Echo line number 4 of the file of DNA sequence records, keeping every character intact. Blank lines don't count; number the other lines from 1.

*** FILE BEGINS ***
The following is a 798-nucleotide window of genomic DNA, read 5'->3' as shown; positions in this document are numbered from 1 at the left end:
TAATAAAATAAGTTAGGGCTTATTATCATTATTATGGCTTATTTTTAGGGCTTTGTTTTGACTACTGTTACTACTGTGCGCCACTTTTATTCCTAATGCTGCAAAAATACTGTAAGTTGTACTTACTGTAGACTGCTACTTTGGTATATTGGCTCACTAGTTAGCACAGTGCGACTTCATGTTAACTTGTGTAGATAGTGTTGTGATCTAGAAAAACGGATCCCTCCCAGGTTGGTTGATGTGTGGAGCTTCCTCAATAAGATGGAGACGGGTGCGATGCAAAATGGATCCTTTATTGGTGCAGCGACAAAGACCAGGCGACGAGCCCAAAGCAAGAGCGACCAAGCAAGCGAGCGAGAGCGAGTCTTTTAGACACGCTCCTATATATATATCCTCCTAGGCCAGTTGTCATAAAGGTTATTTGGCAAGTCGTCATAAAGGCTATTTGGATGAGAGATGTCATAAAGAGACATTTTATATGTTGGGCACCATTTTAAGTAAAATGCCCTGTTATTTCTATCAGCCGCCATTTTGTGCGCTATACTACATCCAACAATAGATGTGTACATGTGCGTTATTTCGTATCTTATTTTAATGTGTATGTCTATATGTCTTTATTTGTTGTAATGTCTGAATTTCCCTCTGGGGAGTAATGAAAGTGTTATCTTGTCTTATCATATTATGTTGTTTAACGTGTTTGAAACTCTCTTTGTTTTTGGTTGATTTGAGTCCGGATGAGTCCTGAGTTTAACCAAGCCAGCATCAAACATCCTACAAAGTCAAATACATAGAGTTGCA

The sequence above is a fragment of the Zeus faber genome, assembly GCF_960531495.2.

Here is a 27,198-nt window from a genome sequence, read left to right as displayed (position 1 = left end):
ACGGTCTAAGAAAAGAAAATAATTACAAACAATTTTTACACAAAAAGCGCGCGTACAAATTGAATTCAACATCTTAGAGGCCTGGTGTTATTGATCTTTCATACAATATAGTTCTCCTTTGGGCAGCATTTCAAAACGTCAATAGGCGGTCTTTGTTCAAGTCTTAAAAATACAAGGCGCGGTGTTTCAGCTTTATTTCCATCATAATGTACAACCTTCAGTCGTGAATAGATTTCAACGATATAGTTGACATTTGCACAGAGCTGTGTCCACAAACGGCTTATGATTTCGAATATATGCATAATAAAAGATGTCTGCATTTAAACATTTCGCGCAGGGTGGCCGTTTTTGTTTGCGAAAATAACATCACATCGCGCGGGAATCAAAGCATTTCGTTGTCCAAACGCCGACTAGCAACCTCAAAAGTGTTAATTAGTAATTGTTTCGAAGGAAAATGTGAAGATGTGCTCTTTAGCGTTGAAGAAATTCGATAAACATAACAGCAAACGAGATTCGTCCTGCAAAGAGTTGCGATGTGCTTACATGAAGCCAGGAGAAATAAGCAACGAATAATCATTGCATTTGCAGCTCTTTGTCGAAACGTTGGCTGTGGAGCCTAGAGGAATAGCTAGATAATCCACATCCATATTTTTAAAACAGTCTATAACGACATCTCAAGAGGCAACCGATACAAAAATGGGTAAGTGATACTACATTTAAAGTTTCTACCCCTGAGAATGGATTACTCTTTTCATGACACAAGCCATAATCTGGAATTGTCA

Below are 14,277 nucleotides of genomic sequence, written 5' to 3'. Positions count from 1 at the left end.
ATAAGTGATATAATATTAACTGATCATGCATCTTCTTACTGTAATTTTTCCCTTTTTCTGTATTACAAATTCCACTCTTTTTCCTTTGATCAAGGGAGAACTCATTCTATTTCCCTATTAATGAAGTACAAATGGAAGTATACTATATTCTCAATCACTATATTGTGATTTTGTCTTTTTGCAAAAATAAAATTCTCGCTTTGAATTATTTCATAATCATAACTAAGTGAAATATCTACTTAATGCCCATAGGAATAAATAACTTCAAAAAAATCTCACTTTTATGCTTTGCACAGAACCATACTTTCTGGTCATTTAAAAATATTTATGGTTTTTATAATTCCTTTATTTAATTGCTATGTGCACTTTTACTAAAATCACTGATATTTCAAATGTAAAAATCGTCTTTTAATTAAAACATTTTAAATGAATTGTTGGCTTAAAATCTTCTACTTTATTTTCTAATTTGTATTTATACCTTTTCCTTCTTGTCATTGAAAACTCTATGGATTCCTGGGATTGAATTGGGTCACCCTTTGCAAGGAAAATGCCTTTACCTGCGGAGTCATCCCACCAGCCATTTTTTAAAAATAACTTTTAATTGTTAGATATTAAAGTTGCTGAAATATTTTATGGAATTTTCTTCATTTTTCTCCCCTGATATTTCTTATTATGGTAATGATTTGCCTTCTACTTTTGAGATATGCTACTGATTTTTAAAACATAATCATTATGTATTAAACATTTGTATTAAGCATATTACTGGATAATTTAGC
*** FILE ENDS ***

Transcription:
Here is a 27,198-nt window from a genome sequence, read left to right as displayed (position 1 = left end):